This portrait of the careworn Pope Julius II (1443–1513) is usually dated to the one-and-a-half-year period during which he wore a beard. He grew it in 1510 as a token of mortification while recovering from a serious illness brought on by the loss of Bologna to the French, and vowed not to shave it off until French troops had been expelled from Italy, which happened in 1512. Julius was a great patron of the arts, commissioning Raphael to decorate the papal apartments in the Vatican and ordering the rebuilding of St Peter’s in Rome. The two golden acorns on the Pope’s chair allude to his family name, della Rovere (rovere is Italian for oak). The portrait was displayed on 12 December 1513, after Julius’s death, in the Roman church of Santa Maria del Popolo. It was enormously influential and became the model for ecclesiastical portraiture over the following 200 years.
An in-depth analysis of this painting is available on The National Gallery Website.
Connection to last week's item: Last week's artist, Giorgione, died of the plauge in the autumn of 1510 as attested in an exchange of letters between Isabella d'Este, wife of Francesco II Gonzaga, marchese of Mantua and her Venetian agent, Taddeo Albano. In the autumn of the same year, Pope Julian II was struck down by illness, leading him to grow the prodigious beard that is featured in this painting. A discussion about Giorgione's date and circumstances of death by Renata Segre and published the The Burlington Magazine is available in pdf here.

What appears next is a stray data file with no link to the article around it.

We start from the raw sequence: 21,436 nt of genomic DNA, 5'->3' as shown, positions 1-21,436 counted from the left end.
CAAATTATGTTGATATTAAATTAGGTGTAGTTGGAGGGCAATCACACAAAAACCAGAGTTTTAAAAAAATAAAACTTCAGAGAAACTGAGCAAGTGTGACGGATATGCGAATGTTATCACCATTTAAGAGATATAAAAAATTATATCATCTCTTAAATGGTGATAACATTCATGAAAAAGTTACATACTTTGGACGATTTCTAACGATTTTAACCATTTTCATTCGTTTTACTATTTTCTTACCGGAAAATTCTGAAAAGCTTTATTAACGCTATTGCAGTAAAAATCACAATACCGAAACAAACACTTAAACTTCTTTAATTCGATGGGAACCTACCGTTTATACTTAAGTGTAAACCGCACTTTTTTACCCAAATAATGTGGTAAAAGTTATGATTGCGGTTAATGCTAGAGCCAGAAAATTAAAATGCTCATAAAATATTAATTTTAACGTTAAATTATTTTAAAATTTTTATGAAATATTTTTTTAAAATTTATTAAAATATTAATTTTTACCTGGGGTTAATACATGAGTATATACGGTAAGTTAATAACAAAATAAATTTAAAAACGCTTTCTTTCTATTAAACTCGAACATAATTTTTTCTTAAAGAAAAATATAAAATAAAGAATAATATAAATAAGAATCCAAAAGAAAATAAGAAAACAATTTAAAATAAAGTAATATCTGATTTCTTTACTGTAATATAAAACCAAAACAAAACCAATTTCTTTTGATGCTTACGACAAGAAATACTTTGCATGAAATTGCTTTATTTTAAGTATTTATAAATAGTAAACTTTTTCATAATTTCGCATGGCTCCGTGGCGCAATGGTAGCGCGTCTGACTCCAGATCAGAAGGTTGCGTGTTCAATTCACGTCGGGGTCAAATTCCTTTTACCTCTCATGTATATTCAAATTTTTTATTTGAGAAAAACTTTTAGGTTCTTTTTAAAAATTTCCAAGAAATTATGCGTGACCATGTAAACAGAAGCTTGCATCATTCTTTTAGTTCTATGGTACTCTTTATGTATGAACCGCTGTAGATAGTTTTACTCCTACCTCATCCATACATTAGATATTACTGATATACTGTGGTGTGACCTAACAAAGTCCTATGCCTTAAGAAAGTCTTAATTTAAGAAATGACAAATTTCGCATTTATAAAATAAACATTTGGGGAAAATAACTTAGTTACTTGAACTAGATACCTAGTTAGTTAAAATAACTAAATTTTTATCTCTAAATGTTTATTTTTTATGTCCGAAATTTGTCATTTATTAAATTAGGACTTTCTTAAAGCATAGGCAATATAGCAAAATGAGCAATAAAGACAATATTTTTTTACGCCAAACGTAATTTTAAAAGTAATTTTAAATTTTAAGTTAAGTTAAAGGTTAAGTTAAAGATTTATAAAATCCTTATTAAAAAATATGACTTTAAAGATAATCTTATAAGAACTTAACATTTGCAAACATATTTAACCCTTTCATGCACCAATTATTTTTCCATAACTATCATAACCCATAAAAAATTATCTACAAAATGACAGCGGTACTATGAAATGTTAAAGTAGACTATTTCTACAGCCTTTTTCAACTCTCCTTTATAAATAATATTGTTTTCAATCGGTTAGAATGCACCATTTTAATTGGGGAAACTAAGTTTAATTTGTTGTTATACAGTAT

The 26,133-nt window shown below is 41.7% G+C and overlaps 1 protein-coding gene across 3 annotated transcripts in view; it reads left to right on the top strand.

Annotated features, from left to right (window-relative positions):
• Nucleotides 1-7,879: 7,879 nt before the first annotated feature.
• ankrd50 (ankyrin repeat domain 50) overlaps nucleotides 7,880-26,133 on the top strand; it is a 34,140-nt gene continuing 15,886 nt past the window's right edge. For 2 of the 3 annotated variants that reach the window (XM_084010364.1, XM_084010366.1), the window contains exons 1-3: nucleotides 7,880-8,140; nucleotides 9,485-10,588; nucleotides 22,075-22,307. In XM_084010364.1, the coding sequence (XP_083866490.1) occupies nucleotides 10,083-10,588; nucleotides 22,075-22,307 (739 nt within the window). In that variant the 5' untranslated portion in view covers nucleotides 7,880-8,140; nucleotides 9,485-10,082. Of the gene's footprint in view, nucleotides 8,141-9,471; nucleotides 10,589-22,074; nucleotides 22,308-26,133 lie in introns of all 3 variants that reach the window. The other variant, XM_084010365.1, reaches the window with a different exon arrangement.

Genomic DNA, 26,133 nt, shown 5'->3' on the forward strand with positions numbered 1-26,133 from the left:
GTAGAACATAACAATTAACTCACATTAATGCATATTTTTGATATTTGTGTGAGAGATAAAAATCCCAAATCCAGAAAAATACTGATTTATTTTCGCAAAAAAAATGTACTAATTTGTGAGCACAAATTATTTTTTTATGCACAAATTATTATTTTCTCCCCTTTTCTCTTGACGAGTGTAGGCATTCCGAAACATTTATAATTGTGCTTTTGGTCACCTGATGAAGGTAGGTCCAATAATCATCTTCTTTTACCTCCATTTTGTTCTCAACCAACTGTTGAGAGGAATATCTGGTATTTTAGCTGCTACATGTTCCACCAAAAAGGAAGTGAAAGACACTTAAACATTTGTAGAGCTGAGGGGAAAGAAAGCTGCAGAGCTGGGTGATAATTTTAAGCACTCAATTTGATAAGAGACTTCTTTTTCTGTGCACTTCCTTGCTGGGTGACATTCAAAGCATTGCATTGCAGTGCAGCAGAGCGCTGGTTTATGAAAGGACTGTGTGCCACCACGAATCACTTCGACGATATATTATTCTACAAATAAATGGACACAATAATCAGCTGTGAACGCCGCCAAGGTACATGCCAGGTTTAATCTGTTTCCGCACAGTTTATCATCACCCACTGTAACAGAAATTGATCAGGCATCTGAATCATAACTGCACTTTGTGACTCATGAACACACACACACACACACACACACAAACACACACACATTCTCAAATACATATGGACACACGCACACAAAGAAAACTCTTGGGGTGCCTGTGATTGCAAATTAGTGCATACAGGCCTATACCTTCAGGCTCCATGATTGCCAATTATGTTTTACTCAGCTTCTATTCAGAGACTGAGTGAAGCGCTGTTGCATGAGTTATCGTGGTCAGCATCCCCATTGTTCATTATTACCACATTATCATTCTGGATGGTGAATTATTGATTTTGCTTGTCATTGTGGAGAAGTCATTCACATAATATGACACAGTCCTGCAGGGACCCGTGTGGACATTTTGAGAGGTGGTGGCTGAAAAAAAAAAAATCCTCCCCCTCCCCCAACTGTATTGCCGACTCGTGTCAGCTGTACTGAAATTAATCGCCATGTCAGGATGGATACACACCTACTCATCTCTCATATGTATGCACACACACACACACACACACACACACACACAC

Additionally, The National Gallery Curator of 16th Century Paintings, Matthias Wivel, has prepared a video lecture about this week's item, which can be viewed on YouTube by clicking here.
The first Raphael to enter the Gallery, the portrait of Pope Julius II, was acquired with the Angerstein collection at the time of the foundation of the Gallery in 1824, and since that date a wealth of new information on the artist and the ten paintings by him in the Gallery has been amassed. As a result of this long-term research and the recent reassessment arising from the Raphael exhibition held in London in 2004/5, there is an extensive body of primary and published material relating to this group of paintings. It is housed in a number of different departments and archives in the Gallery and for the most part has only been available to internal and visiting scholars. The goal of the Mellon Digital Documentation Project, which began in 2007, was to gather and store all of this material, bringing together art-historical, technical and conservation-based information, and to make this valuable resource available over the Internet, to both specialists and the general public. To enter the resource and see the wealth of materials related to this week's painting, including x-rays, microscopy, infrared and visible light examinations of the panel, but also historical and documentary material click here.